Managing International Financial Instability

Managing International Financial Instability

National Tamers versus Global Tigers

Fabrizio Saccomanni

Recurrent instability has characterized the global financial system since the 1980s, eventually leading to the current global financial crisis. This instability and the resultant disruptions – sovereign debt defaults, exchange rate misalignments, financial market illiquidity and asset price bubbles – are linked, in this book, to the shortcomings of the global financial system which tends to generate cycles of boom and bust in credit flows. These cycles are set in motion by the monetary impulses of major industrial countries and are amplified and propagated through the operation of global financial markets. Fabrizio Saccomanni argues that to counter such systemic instability requires that national authorities give adequate weight to financial stability objectives when formulating their monetary and regulatory policies. He maintains that appropriate multilateral strategies to deal with unsustainable trends in credit aggregates and asset prices should be devised in the International Monetary Fund in the context of a strengthened framework to deal with global payments imbalances and exchange rate misalignments.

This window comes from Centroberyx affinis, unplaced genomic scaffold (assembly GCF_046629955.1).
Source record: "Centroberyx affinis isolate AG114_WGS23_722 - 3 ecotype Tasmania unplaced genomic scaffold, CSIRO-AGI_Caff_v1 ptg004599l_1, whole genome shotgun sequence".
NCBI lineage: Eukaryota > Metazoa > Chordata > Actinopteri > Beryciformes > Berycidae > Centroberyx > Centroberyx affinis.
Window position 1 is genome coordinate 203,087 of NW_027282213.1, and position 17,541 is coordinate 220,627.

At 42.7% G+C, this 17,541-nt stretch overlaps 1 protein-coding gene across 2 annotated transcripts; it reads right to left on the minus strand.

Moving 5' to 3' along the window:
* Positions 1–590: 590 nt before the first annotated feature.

Chapter 10: Double play in Hong Kong (1998)

Fabrizio Saccomanni

Subjects: economics and finance, money and banking


It was a contrived game with clearly destructive goals in mind – drive up interest rates, drive down share prices, make the local population panic and exert enough pressure on our linked exchange rate until it breaks. Donald Tsang (1998, p. 4)1 In the midst of the Asian financial panic and the Russian debt crisis of August 1998, extreme downward pressure was exerted simultaneously on the fixed exchange rate of the Hong Kong dollar and the local stock exchange, the Hang Seng. The Hong Kong Monetary Authority (HKMA) established that the pressures were being fuelled by hedge fund transactions conducted jointly on the currency and equity markets and moved to reinforce its support of the exchange rate through massive intervention purchases in the stock market. The decision to intervene, viewed by many as being in breach of orthodox practices and the professional code of conduct of central banks, was severely criticized both within Hong Kong and abroad, but nonetheless proved effective in withstanding market pressures. Indeed, Goodhart and Dai (2003, p. 4) consider the event ‘a rare example of waging a successful battle against speculators’. In 1983 Hong Kong adopted a currency board regime that involved setting a fixed rate of exchange of 7.80 Hong Kong dollars per US dollar. The HKMA maintained currency stability by increasing or restricting domestic liquidity in equal proportion to the inflows or outflows of capital from and to other countries. International financial players were reassured of the regime’s credibility by the...

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